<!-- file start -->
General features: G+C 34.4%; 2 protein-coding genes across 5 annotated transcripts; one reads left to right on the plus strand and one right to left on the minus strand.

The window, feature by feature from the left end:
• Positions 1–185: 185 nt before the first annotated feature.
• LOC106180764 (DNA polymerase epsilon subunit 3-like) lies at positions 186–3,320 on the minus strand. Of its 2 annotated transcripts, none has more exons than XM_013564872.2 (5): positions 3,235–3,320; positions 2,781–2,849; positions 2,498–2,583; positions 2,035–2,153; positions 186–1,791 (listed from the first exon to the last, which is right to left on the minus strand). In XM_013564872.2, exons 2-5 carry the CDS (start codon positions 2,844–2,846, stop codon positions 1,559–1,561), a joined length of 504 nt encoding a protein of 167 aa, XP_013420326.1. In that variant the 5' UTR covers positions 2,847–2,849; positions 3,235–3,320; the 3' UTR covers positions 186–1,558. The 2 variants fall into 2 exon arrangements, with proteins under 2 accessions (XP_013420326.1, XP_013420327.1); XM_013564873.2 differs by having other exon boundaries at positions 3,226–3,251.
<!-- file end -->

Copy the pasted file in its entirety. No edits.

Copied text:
General features: G+C 34.4%; 2 protein-coding genes across 5 annotated transcripts; one reads left to right on the plus strand and one right to left on the minus strand.

The window, feature by feature from the left end:
• Positions 1–185: 185 nt before the first annotated feature.
• LOC106180764 (DNA polymerase epsilon subunit 3-like) lies at positions 186–3,320 on the minus strand. Of its 2 annotated transcripts, none has more exons than XM_013564872.2 (5): positions 3,235–3,320; positions 2,781–2,849; positions 2,498–2,583; positions 2,035–2,153; positions 186–1,791 (listed from the first exon to the last, which is right to left on the minus strand). In XM_013564872.2, exons 2-5 carry the CDS (start codon positions 2,844–2,846, stop codon positions 1,559–1,561), a joined length of 504 nt encoding a protein of 167 aa, XP_013420326.1. In that variant the 5' UTR covers positions 2,847–2,849; positions 3,235–3,320; the 3' UTR covers positions 186–1,558. The 2 variants fall into 2 exon arrangements, with proteins under 2 accessions (XP_013420326.1, XP_013420327.1); XM_013564873.2 differs by having other exon boundaries at positions 3,226–3,251.